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The Object Model

Dart returns to a fairly Smalltalk-like object model, with some Java influences. There are a few notable differences, however. The first is that Dart includes a notion of constant objects. These must be constructible without side effects and so can be interned at compile time. If you create two constant objects with the same value, then they will be the same object.

More interesting is the idea of a factory constructor. JavaScript inherits a bit of brain damage from C++ via Java: Constructor functions are required to return the object that they were passed, which was created implicitly by the new keyword (or, in the case of C++, the new operator). This makes it impossible to transparently implement singletons, for example, or objects allocated from a cache. It also makes class clusters impossible.

In Smalltalk and Objective-C, there is no such thing as a constructor in the language; there is just a convention that the class method called new returns a new instance of the object. In Objective-C, it calls +alloc and then -init, so allocation and initialization are separated. In Smalltalk, the VM does the allocation, so this would not make sense.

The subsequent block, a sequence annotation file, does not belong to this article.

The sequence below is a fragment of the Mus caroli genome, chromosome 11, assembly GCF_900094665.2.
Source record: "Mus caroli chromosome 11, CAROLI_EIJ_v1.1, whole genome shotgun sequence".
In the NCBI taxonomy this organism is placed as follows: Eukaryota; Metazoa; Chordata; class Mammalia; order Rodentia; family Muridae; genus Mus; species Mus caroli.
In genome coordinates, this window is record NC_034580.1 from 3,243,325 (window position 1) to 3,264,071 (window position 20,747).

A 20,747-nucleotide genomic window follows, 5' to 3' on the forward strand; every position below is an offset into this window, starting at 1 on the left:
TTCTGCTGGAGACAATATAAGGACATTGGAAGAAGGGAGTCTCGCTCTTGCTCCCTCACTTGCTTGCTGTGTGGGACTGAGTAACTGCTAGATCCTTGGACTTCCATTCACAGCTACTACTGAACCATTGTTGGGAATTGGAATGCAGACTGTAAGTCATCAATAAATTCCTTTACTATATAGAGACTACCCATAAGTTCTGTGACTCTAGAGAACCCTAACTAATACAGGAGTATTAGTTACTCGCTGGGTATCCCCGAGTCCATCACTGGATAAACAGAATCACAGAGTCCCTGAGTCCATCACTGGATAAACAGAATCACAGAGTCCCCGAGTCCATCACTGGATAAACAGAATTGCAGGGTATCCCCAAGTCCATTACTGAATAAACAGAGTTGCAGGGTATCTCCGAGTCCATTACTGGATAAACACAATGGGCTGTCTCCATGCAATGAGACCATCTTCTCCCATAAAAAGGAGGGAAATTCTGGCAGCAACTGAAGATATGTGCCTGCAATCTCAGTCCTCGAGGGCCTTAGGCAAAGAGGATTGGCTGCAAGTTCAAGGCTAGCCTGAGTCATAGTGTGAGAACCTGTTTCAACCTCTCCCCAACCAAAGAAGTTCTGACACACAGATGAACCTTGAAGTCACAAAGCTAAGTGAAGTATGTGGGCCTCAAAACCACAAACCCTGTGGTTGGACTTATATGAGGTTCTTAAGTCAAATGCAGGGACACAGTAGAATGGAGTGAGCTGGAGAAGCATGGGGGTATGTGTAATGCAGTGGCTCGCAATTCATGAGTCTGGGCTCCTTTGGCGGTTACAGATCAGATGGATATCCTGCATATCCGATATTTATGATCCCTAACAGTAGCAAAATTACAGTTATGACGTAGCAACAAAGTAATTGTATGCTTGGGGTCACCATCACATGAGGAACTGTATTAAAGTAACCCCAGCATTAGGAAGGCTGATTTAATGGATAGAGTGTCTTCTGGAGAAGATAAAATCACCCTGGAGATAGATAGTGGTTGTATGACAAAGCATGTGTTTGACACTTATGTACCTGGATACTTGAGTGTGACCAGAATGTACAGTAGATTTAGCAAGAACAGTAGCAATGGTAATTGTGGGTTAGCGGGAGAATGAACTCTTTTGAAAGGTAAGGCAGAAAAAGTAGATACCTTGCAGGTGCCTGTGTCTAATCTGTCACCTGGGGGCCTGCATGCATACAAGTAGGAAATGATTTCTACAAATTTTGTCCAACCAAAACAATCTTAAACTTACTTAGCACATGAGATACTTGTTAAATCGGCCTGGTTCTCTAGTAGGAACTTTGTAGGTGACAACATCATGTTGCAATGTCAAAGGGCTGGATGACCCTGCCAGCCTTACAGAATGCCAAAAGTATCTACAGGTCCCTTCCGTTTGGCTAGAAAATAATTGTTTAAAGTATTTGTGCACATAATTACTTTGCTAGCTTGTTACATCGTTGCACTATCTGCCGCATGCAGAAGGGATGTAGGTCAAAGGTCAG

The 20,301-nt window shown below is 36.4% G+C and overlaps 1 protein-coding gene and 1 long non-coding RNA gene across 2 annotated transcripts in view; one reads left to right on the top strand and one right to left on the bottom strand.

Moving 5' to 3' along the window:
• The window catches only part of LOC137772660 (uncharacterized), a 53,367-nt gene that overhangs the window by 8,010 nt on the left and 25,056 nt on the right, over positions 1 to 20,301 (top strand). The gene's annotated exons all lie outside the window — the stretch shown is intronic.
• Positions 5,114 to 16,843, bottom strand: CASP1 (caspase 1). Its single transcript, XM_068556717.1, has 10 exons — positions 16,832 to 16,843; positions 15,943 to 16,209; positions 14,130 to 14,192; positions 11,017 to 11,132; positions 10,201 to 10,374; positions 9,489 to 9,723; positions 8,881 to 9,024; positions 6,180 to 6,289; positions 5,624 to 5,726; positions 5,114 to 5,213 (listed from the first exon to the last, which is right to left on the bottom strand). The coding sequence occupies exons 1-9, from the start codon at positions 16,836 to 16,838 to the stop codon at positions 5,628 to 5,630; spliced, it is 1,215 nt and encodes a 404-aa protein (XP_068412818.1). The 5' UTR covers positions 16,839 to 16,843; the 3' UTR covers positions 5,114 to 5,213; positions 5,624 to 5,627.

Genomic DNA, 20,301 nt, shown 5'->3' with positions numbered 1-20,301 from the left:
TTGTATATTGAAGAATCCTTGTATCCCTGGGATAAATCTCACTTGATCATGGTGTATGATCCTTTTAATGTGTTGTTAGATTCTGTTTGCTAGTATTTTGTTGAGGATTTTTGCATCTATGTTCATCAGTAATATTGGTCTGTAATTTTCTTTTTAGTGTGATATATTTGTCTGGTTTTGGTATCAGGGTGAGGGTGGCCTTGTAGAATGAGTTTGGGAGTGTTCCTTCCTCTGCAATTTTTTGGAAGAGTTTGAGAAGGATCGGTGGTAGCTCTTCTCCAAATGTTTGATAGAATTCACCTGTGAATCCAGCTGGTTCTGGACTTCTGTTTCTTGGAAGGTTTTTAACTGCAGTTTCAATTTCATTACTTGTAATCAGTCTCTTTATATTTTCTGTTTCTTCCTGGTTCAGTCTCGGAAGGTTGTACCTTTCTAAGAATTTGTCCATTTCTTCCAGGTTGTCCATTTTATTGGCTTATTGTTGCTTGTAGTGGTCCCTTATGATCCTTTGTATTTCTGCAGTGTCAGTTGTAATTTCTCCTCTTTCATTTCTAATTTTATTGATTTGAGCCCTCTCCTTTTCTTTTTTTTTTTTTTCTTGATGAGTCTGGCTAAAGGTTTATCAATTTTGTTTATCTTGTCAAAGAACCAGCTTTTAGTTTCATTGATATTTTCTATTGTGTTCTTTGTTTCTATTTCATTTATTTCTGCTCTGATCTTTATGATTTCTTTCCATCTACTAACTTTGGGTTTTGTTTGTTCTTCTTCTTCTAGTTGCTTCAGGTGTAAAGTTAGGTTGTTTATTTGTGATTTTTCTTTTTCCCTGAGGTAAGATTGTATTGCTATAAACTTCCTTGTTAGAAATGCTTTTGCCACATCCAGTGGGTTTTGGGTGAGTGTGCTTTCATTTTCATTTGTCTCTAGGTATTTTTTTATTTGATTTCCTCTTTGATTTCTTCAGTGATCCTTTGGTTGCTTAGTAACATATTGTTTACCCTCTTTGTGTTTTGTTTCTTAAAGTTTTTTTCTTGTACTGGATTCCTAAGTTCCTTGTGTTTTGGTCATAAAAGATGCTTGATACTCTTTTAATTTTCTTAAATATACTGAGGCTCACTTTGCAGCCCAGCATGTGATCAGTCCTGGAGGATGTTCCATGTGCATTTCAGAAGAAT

In Dart, you can declare a constructor with the factory keyword. It will then be responsible for creating, as well as initializing, the object that it returns. It can, for example, return a different subclass depending on the values of the parameters.

Overall

When I started to look at Dart, I must admit that I was biased against it. On closer inspection, however, I think it does a lot of things right. It lacks some of the more powerful features of languages like Smalltalk and Self, but it retains the most commonly used subset and provides some very clean abstractions.

In particular, isolates are likely to ensure that Dart is useful for both client and server-side programming. They are roughly equivalent to Erlang processes and a little bit more explicitly separated than Go's goroutines, which can share data via aliased objects and global variables, as well as channels.

The class model, similarly, is more restrictive than Smalltalk, but more flexible than Java. The syntax is generally clean and avoids both the absolute minimalism of Self and Smalltalk and the kitchen sink incomprehensibility of Perl and its derivatives.

In short, Dart is a clean, yet unimaginative language. It fits into a similar place as Java. Like Java, I doubt it will be the favorite language for anyone involved in programming language design or research, but is a competent workhorse.

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